17 to 20 March 2020: March Break Drop In Program
Looking for something to do over March Break with your family? Fun activities are available during March break at our museum. Bring your kids 6 to 12 yrs old, Tue, Wed and to Fri, 10:30am to 2:30pm, Thu, 10:30 to 7pm for a variety of hands-on activities and to explore the galleries with Private Ronnie. Scavenger hunt activities, uniform try-on and crafts will also be available for your kids.
Please note that this is not a drop off program and a parent or guardian must remain for supervision.
26 March 2020 at 6pm: Speakers Series with Chad Martin
Adventure, Romance and Black Water Fever – The Life of Arthur Leith-Ross
There is a small plaque in the Palmerston Public Library which states “To the Memory of Arthur Leith Ross. Late of the Lancashire Fusiliers and Northern Nigeria Regiment West African Frontier Force and Subsequently Chief Transport Officer of the Protectorate, who died 26th August, 1908.” This simple memorial leads us on a path of a story about a small-town kid with aspirations of adventure and military glory. Inspired by his fathers’ service in the 30th Wellington Rifles, Arthur joined the militia as a teenager and dreamed of achieving a Field Marshall’s Baton some day. His ambitions took him on a perilous journey across the Atlantic to South Africa and then on to some of the many wars of burden for the Empire. His adventures not only led him to the love of his life, but ultimately his tragic demise.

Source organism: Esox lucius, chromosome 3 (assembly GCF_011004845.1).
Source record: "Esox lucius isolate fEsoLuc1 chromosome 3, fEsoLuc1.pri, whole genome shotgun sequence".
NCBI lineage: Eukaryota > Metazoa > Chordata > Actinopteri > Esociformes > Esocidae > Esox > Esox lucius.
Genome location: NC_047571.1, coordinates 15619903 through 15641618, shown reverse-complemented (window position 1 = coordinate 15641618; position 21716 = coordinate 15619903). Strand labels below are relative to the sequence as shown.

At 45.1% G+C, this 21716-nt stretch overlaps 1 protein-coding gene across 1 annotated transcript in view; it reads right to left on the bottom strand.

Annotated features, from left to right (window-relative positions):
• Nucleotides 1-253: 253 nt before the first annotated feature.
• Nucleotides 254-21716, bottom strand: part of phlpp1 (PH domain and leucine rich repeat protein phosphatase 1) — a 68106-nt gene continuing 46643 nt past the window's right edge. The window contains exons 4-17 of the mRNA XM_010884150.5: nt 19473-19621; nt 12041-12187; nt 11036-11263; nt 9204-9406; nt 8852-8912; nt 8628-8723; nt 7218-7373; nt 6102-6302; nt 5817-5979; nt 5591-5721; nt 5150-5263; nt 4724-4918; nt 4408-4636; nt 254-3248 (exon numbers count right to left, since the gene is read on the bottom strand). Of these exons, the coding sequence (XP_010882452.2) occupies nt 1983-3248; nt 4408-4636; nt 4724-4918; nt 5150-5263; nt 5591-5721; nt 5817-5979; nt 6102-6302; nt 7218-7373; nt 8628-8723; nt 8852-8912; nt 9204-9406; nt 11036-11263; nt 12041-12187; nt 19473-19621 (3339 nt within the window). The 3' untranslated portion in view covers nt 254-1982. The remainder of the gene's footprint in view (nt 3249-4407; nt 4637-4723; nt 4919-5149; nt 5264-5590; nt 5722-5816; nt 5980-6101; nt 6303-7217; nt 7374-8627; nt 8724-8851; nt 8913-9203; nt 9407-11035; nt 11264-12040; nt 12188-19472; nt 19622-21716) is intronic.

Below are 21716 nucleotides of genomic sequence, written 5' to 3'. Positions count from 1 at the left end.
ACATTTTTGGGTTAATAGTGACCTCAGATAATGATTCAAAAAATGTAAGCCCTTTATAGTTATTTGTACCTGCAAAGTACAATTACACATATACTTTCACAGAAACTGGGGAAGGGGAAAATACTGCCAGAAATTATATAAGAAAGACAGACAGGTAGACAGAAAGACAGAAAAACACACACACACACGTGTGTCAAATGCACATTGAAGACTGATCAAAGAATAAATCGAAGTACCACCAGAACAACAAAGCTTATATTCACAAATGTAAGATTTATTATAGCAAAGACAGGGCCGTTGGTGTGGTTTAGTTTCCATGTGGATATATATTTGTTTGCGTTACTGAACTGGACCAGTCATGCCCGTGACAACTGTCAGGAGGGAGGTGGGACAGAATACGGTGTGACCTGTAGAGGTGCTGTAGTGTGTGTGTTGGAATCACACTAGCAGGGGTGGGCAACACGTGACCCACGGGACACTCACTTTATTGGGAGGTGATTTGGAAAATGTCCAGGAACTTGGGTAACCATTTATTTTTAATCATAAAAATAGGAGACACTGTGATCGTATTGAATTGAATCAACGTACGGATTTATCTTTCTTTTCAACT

Chad Martin has been researching his hometown for over 20 years, his love of history has led him on journey through schooling at Wilfrid Laurier University and Sir Sandford Fleming College which led to starting his career as the Curator of the Canadian Warplane Heritage Museum in Hamilton. After a number of years there, Chad moved on to consulting for museums, specializing in artifact collections storage and preservation and exhibit development. In his personal time, he started the NoOneGoes Project.
The RCR Museum on Virtual Museums Canada Network
"Topography of Grief. Mapping the Great War Dead in London, ON (1914-1921)" is live on Virtual Museums Canada, Community Stories. This exhibition has been developed in partnership by the museum and MA Public History Program at Western University, 2017 Class.
Like many other Canadian cities, London, Ontario, suffered the impact of the trench warfare fought in Europe between 1914 and 1918. This exhibit explores collective memory and individual grief, by mapping homesteads in mourning, along with official commemorative sites throughout the city today. While unveiling some of the artefacts produced to commemorate or acknowledge the sacrifices, our research also brought forward the next-of-kin, who were subject to a more personal experience of loss.
The exhibition is available in bilingual format.
For past events, click here.